The Ice Bucket Challenge and the Cynic

Cynic: a person who has negative opinions about other people and about the things people do; especially : a person who believes that people are selfish and are only interested in helping themselves

Pessimist: inclination to emphasize adverse aspects, conditions, and possibilities or to expect the worst possible outcome 2a.the doctrine that reality is essentially evil 2b.the doctrine that evil overbalances happiness in life

Hypocrite: a person who claims or pretends to have certain beliefs about what is right but who behaves in a way that disagrees with those beliefs

It is so much easier to become a hypocrite when you are a Christian, than opposed to if you were, say, a Satanist. I battle my hypocritical tendencies constantly; analyzing what I say and do, trying to figure if they are in conflict with what I’ve said or done previously or at odds with the Christian life or expectations therein. I mean, it’s a constant battle between your self and who you truly are.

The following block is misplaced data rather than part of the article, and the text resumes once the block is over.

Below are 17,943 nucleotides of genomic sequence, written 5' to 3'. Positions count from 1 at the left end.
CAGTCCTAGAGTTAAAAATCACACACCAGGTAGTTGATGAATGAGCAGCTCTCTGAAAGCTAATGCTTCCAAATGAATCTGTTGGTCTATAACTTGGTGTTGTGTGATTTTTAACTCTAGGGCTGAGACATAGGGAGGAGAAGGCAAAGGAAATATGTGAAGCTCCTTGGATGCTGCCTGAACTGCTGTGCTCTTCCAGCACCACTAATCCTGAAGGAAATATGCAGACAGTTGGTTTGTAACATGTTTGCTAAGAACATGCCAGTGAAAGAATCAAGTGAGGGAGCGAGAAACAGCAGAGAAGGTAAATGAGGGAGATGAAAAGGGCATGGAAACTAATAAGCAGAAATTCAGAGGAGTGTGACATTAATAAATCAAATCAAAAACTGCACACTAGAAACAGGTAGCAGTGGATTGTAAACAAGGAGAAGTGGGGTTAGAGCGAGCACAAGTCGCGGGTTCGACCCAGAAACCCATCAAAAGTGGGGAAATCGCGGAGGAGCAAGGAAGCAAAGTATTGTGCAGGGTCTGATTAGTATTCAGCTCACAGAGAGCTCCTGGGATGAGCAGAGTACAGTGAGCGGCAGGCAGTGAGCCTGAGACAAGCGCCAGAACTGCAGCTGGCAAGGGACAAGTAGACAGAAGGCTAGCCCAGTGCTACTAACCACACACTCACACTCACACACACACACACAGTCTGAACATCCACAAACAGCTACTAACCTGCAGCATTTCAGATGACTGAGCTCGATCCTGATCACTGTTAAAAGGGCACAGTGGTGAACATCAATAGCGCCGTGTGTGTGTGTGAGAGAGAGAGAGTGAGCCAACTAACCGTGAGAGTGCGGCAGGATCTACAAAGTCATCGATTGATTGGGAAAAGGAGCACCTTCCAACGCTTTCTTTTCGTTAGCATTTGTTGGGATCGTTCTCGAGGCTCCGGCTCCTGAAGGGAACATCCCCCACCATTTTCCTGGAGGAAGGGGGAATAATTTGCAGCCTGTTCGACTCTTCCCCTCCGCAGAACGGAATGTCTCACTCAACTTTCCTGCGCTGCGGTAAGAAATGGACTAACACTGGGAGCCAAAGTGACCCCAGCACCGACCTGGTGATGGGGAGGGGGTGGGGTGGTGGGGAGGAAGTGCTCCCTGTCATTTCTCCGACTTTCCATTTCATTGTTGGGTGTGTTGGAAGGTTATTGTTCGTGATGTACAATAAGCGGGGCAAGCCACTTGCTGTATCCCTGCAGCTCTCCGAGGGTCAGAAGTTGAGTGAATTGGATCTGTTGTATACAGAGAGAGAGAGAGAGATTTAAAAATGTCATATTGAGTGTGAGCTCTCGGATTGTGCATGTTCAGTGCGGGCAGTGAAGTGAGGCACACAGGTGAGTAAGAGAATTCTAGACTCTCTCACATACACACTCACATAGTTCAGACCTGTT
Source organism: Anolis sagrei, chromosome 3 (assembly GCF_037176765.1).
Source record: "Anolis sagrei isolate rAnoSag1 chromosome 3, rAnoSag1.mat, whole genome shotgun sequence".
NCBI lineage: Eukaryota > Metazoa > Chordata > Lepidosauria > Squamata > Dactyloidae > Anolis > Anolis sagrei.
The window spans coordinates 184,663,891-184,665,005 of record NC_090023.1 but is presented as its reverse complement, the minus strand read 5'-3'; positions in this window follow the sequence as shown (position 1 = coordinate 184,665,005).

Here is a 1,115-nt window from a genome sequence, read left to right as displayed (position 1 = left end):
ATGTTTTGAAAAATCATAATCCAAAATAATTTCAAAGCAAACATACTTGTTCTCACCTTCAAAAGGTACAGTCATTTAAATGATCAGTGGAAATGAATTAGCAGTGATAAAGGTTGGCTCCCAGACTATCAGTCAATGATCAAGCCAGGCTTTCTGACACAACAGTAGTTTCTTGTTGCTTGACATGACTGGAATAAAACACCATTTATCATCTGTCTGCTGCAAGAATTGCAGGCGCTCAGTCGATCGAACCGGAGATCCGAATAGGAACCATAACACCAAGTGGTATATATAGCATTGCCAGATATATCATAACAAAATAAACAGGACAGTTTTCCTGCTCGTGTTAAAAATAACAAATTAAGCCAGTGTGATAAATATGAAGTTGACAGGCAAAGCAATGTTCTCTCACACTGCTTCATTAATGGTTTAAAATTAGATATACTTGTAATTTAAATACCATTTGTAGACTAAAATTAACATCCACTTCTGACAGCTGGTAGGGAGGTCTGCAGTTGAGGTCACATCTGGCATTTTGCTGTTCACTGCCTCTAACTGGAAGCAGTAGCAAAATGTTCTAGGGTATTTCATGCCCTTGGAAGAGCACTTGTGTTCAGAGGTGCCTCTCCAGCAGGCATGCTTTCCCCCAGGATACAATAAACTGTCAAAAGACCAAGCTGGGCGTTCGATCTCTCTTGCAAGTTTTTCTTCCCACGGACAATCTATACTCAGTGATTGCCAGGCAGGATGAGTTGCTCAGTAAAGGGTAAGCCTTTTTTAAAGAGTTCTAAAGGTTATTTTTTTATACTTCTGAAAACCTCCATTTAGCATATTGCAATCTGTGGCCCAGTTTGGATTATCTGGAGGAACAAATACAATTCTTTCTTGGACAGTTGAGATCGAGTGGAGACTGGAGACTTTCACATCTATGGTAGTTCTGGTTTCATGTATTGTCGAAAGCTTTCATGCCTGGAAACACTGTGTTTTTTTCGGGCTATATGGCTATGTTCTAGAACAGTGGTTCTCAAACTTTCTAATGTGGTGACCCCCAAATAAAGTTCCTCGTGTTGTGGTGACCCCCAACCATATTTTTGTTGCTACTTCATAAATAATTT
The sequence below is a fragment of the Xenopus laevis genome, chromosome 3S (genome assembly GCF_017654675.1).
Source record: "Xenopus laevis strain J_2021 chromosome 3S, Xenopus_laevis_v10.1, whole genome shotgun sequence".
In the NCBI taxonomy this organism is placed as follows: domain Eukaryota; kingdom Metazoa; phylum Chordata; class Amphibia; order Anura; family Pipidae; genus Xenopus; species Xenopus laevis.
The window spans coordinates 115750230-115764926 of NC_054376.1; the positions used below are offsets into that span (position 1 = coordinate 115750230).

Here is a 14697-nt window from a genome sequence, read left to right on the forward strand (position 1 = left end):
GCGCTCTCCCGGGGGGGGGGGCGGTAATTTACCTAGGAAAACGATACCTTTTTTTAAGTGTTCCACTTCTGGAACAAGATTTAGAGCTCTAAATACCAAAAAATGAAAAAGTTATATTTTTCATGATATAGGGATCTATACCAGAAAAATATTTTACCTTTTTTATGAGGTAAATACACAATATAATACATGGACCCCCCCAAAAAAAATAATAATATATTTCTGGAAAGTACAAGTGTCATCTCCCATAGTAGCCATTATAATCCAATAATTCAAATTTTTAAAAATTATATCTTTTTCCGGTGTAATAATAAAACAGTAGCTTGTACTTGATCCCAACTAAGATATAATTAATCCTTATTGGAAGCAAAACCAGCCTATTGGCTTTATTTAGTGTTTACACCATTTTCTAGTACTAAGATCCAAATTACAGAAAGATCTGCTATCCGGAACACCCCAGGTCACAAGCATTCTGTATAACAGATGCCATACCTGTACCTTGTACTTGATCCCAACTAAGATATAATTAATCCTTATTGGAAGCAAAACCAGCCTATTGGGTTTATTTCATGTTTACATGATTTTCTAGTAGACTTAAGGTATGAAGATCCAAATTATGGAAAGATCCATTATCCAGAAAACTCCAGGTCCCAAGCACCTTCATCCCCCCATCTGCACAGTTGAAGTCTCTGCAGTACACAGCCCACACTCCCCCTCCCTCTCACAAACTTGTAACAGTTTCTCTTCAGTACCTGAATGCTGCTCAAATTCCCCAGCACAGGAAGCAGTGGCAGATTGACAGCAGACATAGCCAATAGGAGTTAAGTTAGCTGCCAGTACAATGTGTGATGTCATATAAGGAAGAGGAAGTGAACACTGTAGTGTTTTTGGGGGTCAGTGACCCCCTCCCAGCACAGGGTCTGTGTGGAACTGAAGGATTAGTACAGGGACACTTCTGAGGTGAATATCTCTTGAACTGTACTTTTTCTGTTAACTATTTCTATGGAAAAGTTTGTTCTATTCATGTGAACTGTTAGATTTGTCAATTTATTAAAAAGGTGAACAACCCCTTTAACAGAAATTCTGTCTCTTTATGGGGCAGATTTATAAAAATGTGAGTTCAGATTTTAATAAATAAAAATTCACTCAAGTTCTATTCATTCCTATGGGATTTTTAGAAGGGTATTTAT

My friend, the Satanist, (I’ve told you about him, here, here and a little bit here) doesn’t  have to worry about being a hypocrite. I couldn’t guarantee the thought here, but it probably is a virtue to be hypocritical in the Satanist’s belief.

I enjoyed watching the classic television show The Addams Family, but was constantly confused by aspect of them enjoying the darker side of life while displaying attributes of loyalty, hospitality, friendship, patience; you know those things that are generally seen as positive or “lighter”. It was all so hypocritical and I couldn’t assimilate those conflicting behaviors in my young mind.

I still enjoy the “darker” things in life, such as reading horror novels or watching The Addams Family or listening to music that isn’t generally accepted by mainstream Christianity. I don’t think that makes me hypocritical, but some would disagree.